You should keep these factors in mind when you are trying to figure out if you need to capitalize a short word in title case. 

Why Is “My” Capitalized in Titles and Headers?

So, now that you understand the difference between major words and minor words, you might be wondering why the word “my” is capitalized in titles and headers. This is because “my” it a pronoun.

Because all pronouns are major words, they need to be capitalized in titles and headers. While “my” is only two letters long, it should always be capitalized if you include this word in title case.

Avoiding Common Mistakes When Using Title Case

Clearly, there are a lot of rules to follow when you are using title case. Even though the rules can vary slightly depending on the style guide you follow, most of them are the same. There are a few common mistakes you should avoid when it comes to title case. These include: 

  • You should not capitalize every word in title case. Even though it can be tempting to do so, you need to think carefully about which words should be capitalized. Otherwise, the work might look unprofessional.
  • Just because of word is short does not necessarily mean it needs to be lowercase. Make sure you think about major words and minor words when deciding what to capitalize.
  • If a word is short, it still needs to be capitalized if it is the first word of the title or the last word of the title. Think carefully when you are capitalizing your words.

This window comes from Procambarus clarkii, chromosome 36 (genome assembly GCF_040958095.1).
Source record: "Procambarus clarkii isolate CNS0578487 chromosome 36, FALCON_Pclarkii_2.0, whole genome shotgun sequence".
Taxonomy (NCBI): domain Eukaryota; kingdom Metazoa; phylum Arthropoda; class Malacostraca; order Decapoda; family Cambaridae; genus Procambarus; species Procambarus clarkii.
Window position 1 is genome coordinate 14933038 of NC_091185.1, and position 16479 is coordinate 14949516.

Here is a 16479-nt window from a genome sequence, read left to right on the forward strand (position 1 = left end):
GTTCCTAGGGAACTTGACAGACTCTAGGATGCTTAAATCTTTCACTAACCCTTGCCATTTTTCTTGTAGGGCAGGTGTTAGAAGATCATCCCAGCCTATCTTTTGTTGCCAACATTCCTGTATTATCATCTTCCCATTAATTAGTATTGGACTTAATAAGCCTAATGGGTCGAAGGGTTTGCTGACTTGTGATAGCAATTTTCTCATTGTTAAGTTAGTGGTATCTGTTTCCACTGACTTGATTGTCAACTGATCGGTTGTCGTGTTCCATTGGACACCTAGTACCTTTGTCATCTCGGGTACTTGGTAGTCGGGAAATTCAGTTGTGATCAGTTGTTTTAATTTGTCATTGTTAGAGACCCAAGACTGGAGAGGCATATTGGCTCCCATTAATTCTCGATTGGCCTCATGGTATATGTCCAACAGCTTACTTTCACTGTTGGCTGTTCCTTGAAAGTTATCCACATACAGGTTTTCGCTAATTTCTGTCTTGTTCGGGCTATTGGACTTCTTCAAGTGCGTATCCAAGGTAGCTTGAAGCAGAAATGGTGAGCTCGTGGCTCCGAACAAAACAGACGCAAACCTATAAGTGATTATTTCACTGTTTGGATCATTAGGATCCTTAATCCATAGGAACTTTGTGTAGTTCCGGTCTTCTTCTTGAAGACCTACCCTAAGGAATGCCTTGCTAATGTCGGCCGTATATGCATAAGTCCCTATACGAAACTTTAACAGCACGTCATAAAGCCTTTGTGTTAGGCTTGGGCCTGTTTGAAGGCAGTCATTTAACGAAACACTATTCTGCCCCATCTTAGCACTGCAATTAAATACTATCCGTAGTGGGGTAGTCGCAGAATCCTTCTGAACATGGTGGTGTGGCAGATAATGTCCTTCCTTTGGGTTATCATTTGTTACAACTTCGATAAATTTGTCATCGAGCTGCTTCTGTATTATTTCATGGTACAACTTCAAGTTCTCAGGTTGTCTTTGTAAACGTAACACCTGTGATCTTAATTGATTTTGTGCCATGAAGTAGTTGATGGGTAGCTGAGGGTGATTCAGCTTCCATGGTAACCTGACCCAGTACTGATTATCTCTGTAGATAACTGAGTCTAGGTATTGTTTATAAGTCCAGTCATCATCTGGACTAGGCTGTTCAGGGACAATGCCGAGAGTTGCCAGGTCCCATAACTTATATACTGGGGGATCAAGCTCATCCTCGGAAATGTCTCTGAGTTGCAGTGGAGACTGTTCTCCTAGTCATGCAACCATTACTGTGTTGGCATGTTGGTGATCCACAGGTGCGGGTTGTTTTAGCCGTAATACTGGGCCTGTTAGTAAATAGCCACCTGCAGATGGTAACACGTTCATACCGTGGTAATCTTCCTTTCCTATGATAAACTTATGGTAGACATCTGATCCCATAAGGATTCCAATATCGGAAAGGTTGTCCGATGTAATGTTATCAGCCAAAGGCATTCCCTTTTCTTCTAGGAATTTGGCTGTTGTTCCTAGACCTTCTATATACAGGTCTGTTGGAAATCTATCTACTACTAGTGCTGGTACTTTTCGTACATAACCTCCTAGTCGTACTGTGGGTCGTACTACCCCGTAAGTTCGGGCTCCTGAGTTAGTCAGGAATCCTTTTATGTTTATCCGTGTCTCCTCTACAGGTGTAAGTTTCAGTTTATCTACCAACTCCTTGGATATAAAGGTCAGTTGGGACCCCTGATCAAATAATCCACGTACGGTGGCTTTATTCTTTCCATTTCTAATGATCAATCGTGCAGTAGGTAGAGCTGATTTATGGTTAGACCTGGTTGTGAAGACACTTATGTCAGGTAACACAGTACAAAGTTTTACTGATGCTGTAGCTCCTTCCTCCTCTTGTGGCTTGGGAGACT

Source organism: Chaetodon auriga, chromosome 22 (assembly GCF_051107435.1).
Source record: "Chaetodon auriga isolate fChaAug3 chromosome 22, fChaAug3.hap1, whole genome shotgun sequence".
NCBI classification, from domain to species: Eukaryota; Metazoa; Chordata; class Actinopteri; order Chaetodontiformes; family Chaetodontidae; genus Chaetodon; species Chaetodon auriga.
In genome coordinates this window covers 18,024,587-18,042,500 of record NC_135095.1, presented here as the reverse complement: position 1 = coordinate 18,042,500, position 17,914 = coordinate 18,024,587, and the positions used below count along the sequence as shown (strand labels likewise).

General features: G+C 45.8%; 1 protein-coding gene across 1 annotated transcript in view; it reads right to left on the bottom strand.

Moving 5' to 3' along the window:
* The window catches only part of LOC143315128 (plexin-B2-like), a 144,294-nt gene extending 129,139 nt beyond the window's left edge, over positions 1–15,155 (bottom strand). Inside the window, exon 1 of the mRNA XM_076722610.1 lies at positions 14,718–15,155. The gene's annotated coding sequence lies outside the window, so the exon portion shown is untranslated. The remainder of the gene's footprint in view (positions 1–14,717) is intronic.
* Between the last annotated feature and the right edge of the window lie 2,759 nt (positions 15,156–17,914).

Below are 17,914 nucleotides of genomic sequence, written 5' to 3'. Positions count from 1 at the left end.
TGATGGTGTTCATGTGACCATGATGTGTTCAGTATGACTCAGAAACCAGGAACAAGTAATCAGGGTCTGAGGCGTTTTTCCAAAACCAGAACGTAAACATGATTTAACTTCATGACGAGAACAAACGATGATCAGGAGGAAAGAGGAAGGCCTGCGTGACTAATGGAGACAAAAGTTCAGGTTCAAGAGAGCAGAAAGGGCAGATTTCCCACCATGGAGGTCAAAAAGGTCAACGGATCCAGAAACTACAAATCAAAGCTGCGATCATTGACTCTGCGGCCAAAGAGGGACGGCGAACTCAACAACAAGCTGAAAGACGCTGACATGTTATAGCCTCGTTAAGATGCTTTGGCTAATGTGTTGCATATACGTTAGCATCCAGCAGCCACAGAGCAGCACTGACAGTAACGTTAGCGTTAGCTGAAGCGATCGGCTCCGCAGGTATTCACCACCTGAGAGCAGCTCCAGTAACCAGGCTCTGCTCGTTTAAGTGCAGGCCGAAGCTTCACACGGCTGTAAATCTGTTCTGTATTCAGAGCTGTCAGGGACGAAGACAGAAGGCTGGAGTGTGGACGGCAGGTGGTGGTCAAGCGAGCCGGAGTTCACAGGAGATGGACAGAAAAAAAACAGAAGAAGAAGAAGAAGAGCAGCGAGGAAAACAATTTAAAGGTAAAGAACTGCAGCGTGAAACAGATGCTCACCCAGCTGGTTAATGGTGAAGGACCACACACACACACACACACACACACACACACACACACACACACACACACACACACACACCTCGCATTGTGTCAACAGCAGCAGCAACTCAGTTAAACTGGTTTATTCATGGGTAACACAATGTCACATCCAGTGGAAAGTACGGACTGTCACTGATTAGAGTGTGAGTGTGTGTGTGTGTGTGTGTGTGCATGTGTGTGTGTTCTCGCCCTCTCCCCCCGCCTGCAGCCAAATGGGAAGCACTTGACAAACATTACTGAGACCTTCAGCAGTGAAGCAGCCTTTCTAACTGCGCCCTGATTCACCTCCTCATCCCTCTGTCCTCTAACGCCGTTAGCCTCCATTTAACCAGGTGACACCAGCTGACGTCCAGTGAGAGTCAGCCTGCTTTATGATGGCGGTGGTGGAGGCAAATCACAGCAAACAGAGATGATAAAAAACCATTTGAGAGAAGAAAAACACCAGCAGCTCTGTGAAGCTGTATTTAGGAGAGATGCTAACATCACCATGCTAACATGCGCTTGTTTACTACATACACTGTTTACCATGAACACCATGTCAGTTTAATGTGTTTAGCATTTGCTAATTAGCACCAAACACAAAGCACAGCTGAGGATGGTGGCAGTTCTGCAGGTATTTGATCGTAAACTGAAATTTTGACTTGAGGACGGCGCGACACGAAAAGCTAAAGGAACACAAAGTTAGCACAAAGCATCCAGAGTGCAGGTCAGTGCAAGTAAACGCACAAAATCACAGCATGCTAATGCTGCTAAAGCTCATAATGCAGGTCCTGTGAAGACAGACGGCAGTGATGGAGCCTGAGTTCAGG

If you think about these common mistakes ahead of time, you should be able to use capital letters properly in your title or subtitle. 

Final World on Is My Capitalized In A Title?

It can be difficult to remember which words you should capitalize in title case. Remember that all words longer than four letters need to be capitalized in the title. Words that are shorter than four letters still need to be capitalized if they are major words or if they are minor words that follow end punctuation or are at the beginning or end of the title.

“My” needs to be capitalized in title case at all times because it is a pronoun. Even though “my” is a short word, pronouns are considered major words. Therefore, make sure you capitalize “my” in titles, headers, and subheaders.

FAQs About Is My Capitalized in A Title 

What parts of speech are considered major words? 

If a word is a noun, pronoun, adjective, adverb, or a verb, then it is considered a major word. Furthermore, words that are four letters long or longer are always considered major words, so they need to be capitalized in title case. 

Do you need to capitalize the first and last word of a title, header, or subheader?

Yes, no matter how long or short the word is, it needs to be capitalized if it is the first or last word in title case. You might even want to use a title capitalization tool to help you, such as CapitalizeMyTitle.

Join over 15,000 writers today

Get a FREE book of writing prompts and learn how to make more money from your writing.

Powered by ConvertKit
Scroll to Top